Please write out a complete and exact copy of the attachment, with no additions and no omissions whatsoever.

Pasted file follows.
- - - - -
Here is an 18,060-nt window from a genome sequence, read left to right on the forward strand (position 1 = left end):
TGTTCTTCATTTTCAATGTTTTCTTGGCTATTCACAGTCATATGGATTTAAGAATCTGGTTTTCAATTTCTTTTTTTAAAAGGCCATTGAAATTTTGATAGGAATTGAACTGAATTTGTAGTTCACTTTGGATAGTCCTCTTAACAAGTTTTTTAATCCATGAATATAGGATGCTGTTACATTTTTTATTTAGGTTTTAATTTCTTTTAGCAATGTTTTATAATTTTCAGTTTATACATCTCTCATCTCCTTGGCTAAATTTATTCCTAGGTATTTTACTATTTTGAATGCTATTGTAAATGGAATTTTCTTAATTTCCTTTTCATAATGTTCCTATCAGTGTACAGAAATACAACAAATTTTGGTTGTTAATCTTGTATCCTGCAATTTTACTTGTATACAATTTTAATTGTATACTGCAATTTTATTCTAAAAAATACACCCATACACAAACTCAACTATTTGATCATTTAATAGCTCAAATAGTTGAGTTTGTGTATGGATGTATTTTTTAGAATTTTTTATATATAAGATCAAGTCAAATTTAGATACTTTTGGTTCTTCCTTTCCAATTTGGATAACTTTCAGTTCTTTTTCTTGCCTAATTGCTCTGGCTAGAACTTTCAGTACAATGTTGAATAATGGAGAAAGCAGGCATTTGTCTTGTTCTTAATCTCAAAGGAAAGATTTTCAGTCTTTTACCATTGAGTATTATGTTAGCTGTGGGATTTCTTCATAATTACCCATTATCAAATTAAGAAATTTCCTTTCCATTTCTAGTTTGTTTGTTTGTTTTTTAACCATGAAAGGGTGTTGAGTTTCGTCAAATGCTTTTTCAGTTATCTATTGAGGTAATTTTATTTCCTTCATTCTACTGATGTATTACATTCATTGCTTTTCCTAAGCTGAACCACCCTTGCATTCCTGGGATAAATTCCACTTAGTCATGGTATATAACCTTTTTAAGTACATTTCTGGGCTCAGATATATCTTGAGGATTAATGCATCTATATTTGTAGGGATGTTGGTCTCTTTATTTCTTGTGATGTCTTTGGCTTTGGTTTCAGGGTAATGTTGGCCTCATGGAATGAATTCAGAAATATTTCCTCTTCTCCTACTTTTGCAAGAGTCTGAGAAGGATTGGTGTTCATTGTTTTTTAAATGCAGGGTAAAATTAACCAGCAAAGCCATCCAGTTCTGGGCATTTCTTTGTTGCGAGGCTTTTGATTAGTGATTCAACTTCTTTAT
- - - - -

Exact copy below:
Here is an 18,060-nt window from a genome sequence, read left to right on the forward strand (position 1 = left end):
TGTTCTTCATTTTCAATGTTTTCTTGGCTATTCACAGTCATATGGATTTAAGAATCTGGTTTTCAATTTCTTTTTTTAAAAGGCCATTGAAATTTTGATAGGAATTGAACTGAATTTGTAGTTCACTTTGGATAGTCCTCTTAACAAGTTTTTTAATCCATGAATATAGGATGCTGTTACATTTTTTATTTAGGTTTTAATTTCTTTTAGCAATGTTTTATAATTTTCAGTTTATACATCTCTCATCTCCTTGGCTAAATTTATTCCTAGGTATTTTACTATTTTGAATGCTATTGTAAATGGAATTTTCTTAATTTCCTTTTCATAATGTTCCTATCAGTGTACAGAAATACAACAAATTTTGGTTGTTAATCTTGTATCCTGCAATTTTACTTGTATACAATTTTAATTGTATACTGCAATTTTATTCTAAAAAATACACCCATACACAAACTCAACTATTTGATCATTTAATAGCTCAAATAGTTGAGTTTGTGTATGGATGTATTTTTTAGAATTTTTTATATATAAGATCAAGTCAAATTTAGATACTTTTGGTTCTTCCTTTCCAATTTGGATAACTTTCAGTTCTTTTTCTTGCCTAATTGCTCTGGCTAGAACTTTCAGTACAATGTTGAATAATGGAGAAAGCAGGCATTTGTCTTGTTCTTAATCTCAAAGGAAAGATTTTCAGTCTTTTACCATTGAGTATTATGTTAGCTGTGGGATTTCTTCATAATTACCCATTATCAAATTAAGAAATTTCCTTTCCATTTCTAGTTTGTTTGTTTGTTTTTTAACCATGAAAGGGTGTTGAGTTTCGTCAAATGCTTTTTCAGTTATCTATTGAGGTAATTTTATTTCCTTCATTCTACTGATGTATTACATTCATTGCTTTTCCTAAGCTGAACCACCCTTGCATTCCTGGGATAAATTCCACTTAGTCATGGTATATAACCTTTTTAAGTACATTTCTGGGCTCAGATATATCTTGAGGATTAATGCATCTATATTTGTAGGGATGTTGGTCTCTTTATTTCTTGTGATGTCTTTGGCTTTGGTTTCAGGGTAATGTTGGCCTCATGGAATGAATTCAGAAATATTTCCTCTTCTCCTACTTTTGCAAGAGTCTGAGAAGGATTGGTGTTCATTGTTTTTTAAATGCAGGGTAAAATTAACCAGCAAAGCCATCCAGTTCTGGGCATTTCTTTGTTGCGAGGCTTTTGATTAGTGATTCAACTTCTTTAT